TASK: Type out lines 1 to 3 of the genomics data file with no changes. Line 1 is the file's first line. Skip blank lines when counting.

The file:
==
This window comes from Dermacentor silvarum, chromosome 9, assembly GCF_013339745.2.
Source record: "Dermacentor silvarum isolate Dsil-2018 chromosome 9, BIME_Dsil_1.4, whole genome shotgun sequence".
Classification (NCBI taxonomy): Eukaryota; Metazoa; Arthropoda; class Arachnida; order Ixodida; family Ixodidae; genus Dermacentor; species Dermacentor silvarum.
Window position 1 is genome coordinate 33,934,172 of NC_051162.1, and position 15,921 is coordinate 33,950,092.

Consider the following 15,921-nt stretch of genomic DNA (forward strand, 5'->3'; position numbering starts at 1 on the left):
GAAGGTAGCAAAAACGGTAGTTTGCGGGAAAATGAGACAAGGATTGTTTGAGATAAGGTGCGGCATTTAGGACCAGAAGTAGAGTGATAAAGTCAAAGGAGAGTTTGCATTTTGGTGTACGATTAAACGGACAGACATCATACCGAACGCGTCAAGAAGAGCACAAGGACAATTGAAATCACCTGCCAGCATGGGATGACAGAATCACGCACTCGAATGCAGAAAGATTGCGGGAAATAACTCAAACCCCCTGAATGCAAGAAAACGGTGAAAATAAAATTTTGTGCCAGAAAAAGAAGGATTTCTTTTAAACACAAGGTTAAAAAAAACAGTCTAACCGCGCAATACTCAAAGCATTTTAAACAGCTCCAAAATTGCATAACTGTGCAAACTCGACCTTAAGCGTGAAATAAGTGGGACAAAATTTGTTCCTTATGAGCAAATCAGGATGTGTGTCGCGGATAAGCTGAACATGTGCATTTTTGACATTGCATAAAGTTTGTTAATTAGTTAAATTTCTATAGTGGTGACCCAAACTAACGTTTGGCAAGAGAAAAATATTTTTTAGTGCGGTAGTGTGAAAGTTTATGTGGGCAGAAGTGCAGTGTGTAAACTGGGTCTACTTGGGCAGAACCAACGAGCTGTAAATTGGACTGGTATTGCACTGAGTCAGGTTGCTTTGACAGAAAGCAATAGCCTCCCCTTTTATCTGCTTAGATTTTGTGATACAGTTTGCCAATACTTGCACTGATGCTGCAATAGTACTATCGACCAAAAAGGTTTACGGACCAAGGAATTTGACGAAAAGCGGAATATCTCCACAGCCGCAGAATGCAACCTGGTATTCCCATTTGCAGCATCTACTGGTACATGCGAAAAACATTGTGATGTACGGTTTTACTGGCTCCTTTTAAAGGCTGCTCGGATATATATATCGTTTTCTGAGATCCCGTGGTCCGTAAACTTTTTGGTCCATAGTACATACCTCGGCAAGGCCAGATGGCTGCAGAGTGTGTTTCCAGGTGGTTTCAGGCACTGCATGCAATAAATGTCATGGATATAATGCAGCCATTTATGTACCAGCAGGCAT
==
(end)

This window comes from Dermacentor silvarum, chromosome 9, assembly GCF_013339745.2.
Source record: "Dermacentor silvarum isolate Dsil-2018 chromosome 9, BIME_Dsil_1.4, whole genome shotgun sequence".
Classification (NCBI taxonomy): Eukaryota; Metazoa; Arthropoda; class Arachnida; order Ixodida; family Ixodidae; genus Dermacentor; species Dermacentor silvarum.